Harlem Renaissance

Educator Guide | Activity
ABC-CLIO Database: The African American Experience
Time Period: World War I to the Great Depression, 1917-1939
Topic: Harlem Renaissance
Skill: Describe
Process: Define and Illustrate an Idea
Inquiry Question: What was the Harlem Renaissance, and what were some of the important artistic contributions that took place during that time?

Objectives: Drawing examples from the provided sources, students will define what happened during the Harlem Renaissance and describe some of the important literary, musical, and artistic contributions that were created during that time.

What students will discover in the sources: The reference entry on literature during the Harlem Renaissance provides context for the emergence of new literary forms amid the political, historical, and social climate of the time, while providing an overview of key literary figures. In the excerpt from "Enter the New Negro," originally published in Survey Graphic in March 1925, Alain Locke explains the unprecedented transformation of black culture in America. The entry on music during the Harlem Renaissance provides an overview of the musicians who helped shape the music scene during this time, including innovations of the era like stride piano playing, cabaret singing, and early big bands. Duke Ellington performs a jazz classic, "Stomping at the Savoy," in the video source. The song references the Savoy Ball Room, a major center of entertainment during the Harlem Renaissance. The essay on art during the Harlem renaissance explains how the many significant visual artistic works by African Americans were created during this time by artists like Richmond Barthé, Augusta Savage, and May Howard Jackson; photographers Richard S. Roberts and James Van Der Zee; and black painters and illustrators such as Archibald Motley, Palmer C. Hayden, and William E. Braxton. Finally, the image of the sculpture Waterboy I, by Meta Vaux Warrick Fuller (1930) illustrates the themes of the struggles and triumphs of black life, common during this time in art and literature. Together, these resources will help students define how African Americans expressed themselves during the Harlem Renaissance.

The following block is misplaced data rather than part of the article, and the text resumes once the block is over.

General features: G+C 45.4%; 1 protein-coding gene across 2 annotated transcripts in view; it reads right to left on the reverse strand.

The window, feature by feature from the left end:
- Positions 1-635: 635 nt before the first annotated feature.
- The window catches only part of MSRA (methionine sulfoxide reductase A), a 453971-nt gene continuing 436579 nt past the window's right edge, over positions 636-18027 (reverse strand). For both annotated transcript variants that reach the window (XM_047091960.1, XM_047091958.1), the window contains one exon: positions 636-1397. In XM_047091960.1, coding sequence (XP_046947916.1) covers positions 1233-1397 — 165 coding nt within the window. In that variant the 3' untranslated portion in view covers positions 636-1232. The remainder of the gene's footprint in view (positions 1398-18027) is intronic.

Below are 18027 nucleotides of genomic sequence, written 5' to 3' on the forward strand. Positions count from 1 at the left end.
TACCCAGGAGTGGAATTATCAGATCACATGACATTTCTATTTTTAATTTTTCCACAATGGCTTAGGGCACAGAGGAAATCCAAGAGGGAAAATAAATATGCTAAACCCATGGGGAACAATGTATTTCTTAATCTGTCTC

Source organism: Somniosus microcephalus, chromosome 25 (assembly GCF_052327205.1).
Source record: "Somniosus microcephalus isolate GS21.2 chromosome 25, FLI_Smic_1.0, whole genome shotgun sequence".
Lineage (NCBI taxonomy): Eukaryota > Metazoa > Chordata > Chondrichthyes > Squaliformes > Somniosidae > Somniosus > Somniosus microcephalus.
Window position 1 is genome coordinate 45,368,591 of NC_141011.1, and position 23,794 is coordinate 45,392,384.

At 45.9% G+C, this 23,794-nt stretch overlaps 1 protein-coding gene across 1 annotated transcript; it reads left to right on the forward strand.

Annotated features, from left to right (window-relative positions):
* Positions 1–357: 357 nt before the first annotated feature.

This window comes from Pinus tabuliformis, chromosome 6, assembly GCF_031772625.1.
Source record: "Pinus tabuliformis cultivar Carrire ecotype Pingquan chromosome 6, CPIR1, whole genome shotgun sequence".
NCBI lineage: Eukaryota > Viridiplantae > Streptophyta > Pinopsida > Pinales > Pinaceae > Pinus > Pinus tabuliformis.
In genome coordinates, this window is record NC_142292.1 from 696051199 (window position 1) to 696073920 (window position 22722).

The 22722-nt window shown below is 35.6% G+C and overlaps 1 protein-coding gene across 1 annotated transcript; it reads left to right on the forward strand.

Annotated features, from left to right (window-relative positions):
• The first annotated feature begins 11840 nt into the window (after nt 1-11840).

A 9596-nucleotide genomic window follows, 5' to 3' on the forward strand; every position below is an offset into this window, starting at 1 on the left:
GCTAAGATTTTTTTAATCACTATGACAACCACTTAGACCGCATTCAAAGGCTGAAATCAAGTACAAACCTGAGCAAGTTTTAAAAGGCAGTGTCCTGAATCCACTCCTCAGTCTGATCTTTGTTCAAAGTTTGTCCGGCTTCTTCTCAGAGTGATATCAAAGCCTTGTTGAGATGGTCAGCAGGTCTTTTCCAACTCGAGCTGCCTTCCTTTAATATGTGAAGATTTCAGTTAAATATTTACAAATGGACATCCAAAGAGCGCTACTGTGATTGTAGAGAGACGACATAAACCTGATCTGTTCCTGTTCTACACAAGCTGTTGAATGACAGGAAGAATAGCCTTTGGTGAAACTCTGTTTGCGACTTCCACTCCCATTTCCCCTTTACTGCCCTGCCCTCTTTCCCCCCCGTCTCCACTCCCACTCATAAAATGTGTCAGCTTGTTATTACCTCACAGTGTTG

From the American History Database

"Armstrong, Louis," https://americanhistory.abc-clio.com/Search/Display/884523.

Photograph of 20th-century jazz legend Louis Armstrong.

"Basin Street by Palmer Hayden," https://americanhistory.abc-clio.com/Search/Display/2121841.

Image of the oil painting, Basin Street by Harlem Renaissance artist Palmer Hayden, known for his depictions of African American life in urban cities.

"Claude McKay: 'If We Must Die' (1919)," https://americanhistory.abc-clio.com/Search/Display/2121754.

Written during the Red Summer Race Riots of 1919, this is Claude McKay's sonnet, "If We Must Die," considered by some critics as the spark that ignited the Harlem Renaissance.

"Cotton Club," https://americanhistory.abc-clio.com/Search/Display/1188363.

Photograph of the outside of the Cotton Club in Harlem, New York City, a cultural hub that featured such acts as Duke Ellington and Cab Calloway.

"'Harlem Rent Parties': Frank Byrd Narrative (1938)," https://americanhistory.abc-clio.com/Search/Display/1899633.

In this Federal Writers' Project interview from August 23, 1938, Harlem resident Frank Byrd describes the sights and sounds of the typical Harlem rent party.

"Langston Hughes and Zora Neale Hurston: The Mule-Bone: a Comedy of Negro Life, Acts I & II (1931)," https://americanhistory.abc-clio.com/Search/Display/2121840.

The play The Mule-Bone: A Comedy of Negro Life in Three Acts (1931), written by Zora Neale Hurston and Langston Hughes, based on a folktale collected by Hurston during her anthropological study of Eatonville, Florida. A note to educators that some may find the language in this entry offensive.

Professional Resources

"Harlem Renaissance," Uncovering America, National Gallery of Art, https://www.nga.gov/education/teachers/lessons-activities/uncovering-america/harlem-renaissance.html.

This set of resources for K–12 educators features the artists and works of art from the Harlem Renaissance that reflect the richness and diversity of the people, places, and cultures of the United States. Includes Overview of era with hyperlinks to significant artists and their work, along with classroom activities.

"The Twenties, 1920-1929," Teaching History, History Hub, https://historyhub.abc-clio.com/Support/TeachingHistory/?databaseId=AMHS&categoryId=245&topicId=205&subId=2020&entryId=2140782&tab=3.

Teaching tips provide an overview and context for the 1920s. A pacing guide on the Harlem Renaissance offers a curated list of primary and secondary sources on the arts and culture that defined the era.

Reference Books

Davis, Thomas J. and Brenda M. Brock. Documents of the Harlem Renaissance. Santa Barbara, CA: ABC-CLIO, 2020.

This reference text represents the voices of the era in poetry and prose, in full or excerpted from anecdotes, editorials, essays, manifestoes, orations, and reminiscences, with appearances by major figures and often overlooked contributors to the Harlem Renaissance.

Ostrom, Hans. A Langston Hughes Encyclopedia. Westport, CT: Greenwood Press, 2002.

This book includes separate entries for each of Langton Hughes's more than 850 published poems, for his short stories and songs, and for numerous other topics related to his life and writings.

Ostrom, Hans A. and J. David Macey, eds. African American Literature: An Encyclopedia for Students. Santa Barbara, CA: Greenwood, 2019.